Denise Barton of California Files $1.7 Billion Claim Alleging 'Smart' Meters Making Her Sick

Lyneka Little
·Lyneka Little

A California woman claims "smart" parking meters are making her sick. And now, she wants nearly $2 billion because of it.

Denise Barton filed a claim against the city of Santa Monica, Calif., for $1.7 billion alleging the radiation from "smart" parking meters around the city are causing health complications, according to the Santa Monica Daily Press.

"In April, they started turning on the new smart meters downtown and I started getting sick," Barton told ABC News.

On Aug. 6, Barton filed the $1.7 billion claim that gives the city 45 days to respond.

"I figured that's the value of my life and health considering how much I had to go through as a child," Barton told ABC News.

Barton, who experienced neurological damage following a car accident as a young child, added, "It's also the value of taking away my choice of the best way to protect my health without my consent."

The "smart" meters, which were installed by the city last March, allow drivers to use smartphones and credit cards to purchase metered time. The parking slots have sensors that will reset a meter when a parking space is vacated.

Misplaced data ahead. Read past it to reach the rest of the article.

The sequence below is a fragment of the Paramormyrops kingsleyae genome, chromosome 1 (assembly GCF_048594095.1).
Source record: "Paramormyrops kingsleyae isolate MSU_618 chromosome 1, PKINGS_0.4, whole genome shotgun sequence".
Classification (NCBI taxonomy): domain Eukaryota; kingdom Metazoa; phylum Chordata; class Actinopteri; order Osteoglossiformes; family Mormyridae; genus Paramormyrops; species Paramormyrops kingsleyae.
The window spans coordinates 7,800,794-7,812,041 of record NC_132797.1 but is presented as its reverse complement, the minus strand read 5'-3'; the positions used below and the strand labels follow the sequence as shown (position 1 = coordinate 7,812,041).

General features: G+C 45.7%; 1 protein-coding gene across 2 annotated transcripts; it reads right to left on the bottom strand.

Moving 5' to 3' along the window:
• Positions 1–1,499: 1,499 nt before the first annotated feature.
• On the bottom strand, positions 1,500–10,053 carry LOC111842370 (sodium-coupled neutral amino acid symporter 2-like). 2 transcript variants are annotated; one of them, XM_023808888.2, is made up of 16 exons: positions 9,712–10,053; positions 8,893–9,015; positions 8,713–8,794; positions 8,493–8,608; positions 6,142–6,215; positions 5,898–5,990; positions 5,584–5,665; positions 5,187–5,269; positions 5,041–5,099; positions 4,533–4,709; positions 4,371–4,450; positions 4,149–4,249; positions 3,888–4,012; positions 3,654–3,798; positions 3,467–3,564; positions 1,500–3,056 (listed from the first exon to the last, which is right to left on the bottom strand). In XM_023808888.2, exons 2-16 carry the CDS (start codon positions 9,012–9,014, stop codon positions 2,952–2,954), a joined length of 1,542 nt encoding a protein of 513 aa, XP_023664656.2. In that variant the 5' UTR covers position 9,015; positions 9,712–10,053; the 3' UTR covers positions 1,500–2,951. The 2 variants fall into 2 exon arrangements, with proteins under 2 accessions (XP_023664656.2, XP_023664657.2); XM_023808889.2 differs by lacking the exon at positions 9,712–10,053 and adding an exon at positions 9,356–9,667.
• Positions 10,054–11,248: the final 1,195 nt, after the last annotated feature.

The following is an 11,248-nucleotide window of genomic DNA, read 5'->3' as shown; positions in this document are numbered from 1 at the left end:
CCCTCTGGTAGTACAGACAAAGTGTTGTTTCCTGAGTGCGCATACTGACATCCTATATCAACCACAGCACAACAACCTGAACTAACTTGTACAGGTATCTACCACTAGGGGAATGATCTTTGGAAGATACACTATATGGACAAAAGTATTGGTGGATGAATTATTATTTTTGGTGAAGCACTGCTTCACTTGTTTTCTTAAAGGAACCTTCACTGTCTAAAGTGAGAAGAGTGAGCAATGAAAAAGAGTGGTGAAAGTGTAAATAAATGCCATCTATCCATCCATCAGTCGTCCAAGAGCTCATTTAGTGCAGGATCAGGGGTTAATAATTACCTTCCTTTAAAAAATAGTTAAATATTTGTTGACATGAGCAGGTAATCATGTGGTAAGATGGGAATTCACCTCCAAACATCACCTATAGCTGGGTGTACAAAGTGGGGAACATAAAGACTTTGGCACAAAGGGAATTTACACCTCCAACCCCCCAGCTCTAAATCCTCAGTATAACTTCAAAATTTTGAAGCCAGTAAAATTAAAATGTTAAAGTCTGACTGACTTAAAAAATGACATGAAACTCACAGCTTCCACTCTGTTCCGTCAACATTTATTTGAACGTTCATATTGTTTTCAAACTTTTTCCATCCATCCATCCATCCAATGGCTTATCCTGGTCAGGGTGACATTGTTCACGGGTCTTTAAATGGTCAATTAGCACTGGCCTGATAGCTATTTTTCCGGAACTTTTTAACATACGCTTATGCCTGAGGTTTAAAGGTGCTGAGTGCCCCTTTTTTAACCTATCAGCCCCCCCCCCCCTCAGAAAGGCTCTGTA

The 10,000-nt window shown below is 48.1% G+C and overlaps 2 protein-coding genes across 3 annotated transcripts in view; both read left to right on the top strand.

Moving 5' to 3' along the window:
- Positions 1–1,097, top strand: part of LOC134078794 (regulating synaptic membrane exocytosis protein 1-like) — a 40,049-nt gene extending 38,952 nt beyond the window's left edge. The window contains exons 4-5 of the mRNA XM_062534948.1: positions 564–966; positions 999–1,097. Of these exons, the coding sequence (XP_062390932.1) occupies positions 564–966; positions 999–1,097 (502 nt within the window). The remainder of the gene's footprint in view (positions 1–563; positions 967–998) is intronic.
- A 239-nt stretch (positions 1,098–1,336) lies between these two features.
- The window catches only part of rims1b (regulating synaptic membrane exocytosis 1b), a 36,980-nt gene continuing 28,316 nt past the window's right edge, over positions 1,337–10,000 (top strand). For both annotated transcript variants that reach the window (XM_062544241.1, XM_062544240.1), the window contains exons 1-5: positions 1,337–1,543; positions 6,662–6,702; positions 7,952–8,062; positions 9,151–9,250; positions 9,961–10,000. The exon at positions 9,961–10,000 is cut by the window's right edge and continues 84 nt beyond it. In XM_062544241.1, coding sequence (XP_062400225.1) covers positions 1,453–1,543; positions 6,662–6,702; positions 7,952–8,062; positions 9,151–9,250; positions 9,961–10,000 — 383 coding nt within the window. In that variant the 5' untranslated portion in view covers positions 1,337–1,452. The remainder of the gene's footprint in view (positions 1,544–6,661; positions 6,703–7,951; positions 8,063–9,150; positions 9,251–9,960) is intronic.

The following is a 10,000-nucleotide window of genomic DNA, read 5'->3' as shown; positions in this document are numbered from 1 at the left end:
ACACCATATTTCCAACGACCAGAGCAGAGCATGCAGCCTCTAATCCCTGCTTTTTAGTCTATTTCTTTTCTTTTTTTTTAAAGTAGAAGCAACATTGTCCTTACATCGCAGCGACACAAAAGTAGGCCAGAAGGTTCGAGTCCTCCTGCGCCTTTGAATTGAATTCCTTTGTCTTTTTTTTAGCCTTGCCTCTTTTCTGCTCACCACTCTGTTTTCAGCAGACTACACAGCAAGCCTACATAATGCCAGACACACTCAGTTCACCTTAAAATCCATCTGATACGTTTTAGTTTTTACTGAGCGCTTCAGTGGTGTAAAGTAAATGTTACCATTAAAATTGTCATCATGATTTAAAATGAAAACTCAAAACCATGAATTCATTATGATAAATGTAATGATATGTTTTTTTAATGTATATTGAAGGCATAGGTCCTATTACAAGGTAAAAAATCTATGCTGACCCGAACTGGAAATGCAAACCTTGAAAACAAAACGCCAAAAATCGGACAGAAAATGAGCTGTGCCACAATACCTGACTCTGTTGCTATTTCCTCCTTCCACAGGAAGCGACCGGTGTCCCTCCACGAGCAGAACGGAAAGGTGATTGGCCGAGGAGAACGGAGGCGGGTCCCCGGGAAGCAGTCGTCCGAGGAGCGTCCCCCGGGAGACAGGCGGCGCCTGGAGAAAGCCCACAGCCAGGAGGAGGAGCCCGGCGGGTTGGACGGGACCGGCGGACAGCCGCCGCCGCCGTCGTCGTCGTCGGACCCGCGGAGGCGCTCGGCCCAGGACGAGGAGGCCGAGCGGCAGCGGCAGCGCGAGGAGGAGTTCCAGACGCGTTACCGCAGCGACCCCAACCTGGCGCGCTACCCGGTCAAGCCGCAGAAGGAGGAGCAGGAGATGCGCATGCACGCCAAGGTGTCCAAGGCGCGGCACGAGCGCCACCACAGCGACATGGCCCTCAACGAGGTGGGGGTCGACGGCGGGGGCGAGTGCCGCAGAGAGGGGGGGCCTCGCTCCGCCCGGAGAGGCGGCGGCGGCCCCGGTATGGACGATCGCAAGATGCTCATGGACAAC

According to a spokesperson for the city of Santa Monica, "The meters use basic wireless technology that is commonly available and utilized in WiFi and cellular communications."

Smart meters use a cell phone network to communicate for 2 to 4 seconds when a censor detects a vehicle or when a censor detects a vehicle leaving, assistant finance director Don Patterson told ABC News.

But it's the high-tech capabilities that Barton alleged have caused ear infections and tightness on the back, left side of her neck and an irregular period.

"I know it seems a little big but they can't do things that affect people's health without their consent," Barton told the Santa Monica Daily Press.

"I think that's wrong," she said.

Deb Hossli, a risk manager for Santa Monica, told ABC News the city's liability adjuster is currently investigating to determine if the claim will be honored or rejected.

"We're not concerned about any health risks. It basically uses a very weak WiFi signal that only communicates between the meter and the sensor in each space," Patterson told ABC News.

Over the years, there has been much debate about whether cell phones can cause cancer. Earlier this year, the Environmental Health Trust called into question a report that found little evidence that cell phones were connected to brain cancer.

"The city doesn't regulate communication," said Patterson. "What we're using is what basically is widely available cell phone technology. If you have WiFi in your house, it's the same technology. If you have a cell phone, then that portion of the technology is the same.

"It's all off-the-shelf technology," he said.